Ca. 1626. Oil on canvas, 122.5 x 87 cm.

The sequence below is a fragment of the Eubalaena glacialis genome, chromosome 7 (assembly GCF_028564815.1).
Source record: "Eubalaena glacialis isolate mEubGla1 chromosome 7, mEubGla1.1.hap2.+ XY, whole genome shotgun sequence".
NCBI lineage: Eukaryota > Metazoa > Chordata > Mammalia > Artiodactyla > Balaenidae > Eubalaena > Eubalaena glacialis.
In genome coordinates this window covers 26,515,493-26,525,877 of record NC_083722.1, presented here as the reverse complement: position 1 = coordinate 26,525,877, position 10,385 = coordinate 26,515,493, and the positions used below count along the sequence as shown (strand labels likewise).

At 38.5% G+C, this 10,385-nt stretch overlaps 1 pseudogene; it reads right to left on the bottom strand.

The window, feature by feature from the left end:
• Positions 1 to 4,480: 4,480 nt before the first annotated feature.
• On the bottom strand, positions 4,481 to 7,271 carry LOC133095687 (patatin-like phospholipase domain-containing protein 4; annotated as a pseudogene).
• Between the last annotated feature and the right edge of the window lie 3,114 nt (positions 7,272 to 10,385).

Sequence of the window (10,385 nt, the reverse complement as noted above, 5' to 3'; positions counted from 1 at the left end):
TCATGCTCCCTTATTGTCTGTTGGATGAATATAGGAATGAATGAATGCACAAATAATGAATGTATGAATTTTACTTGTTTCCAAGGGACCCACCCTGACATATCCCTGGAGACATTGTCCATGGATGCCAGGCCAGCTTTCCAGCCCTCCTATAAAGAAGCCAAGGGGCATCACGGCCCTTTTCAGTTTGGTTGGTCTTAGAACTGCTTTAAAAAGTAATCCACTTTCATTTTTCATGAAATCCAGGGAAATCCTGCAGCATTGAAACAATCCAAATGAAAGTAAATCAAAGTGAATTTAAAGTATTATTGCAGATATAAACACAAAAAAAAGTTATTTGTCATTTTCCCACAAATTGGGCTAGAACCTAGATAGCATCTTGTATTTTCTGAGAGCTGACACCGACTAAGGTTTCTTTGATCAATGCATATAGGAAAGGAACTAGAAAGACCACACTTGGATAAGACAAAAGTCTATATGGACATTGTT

A sumptuously dressed and armed dwarf holds a ruler's staff, an attribute of power that cannot have corresponded to his status. He was probably one of the court buffoons, who were showered with presents and dressed in ostentatious luxury. Since the sixteenth century, portraits of these figures were quite customary, although it was Velázquez who explored this genre with singular mastery. The date generally attributed to this extraordinary portrait indicates that the model might be Bartolillo, a dwarf whose presence in the Palace is documented between 1621 and 1626. Juan van der Hamen was best known for his excellent still lifes, although he also made religious paintings and portraits of high quality, like the present one. Notable here, besides the marked detail and tenebrist lighting, is the expressive strength of the protagonist, who is portrayed with enormous dignity and an expression that is practically defiant.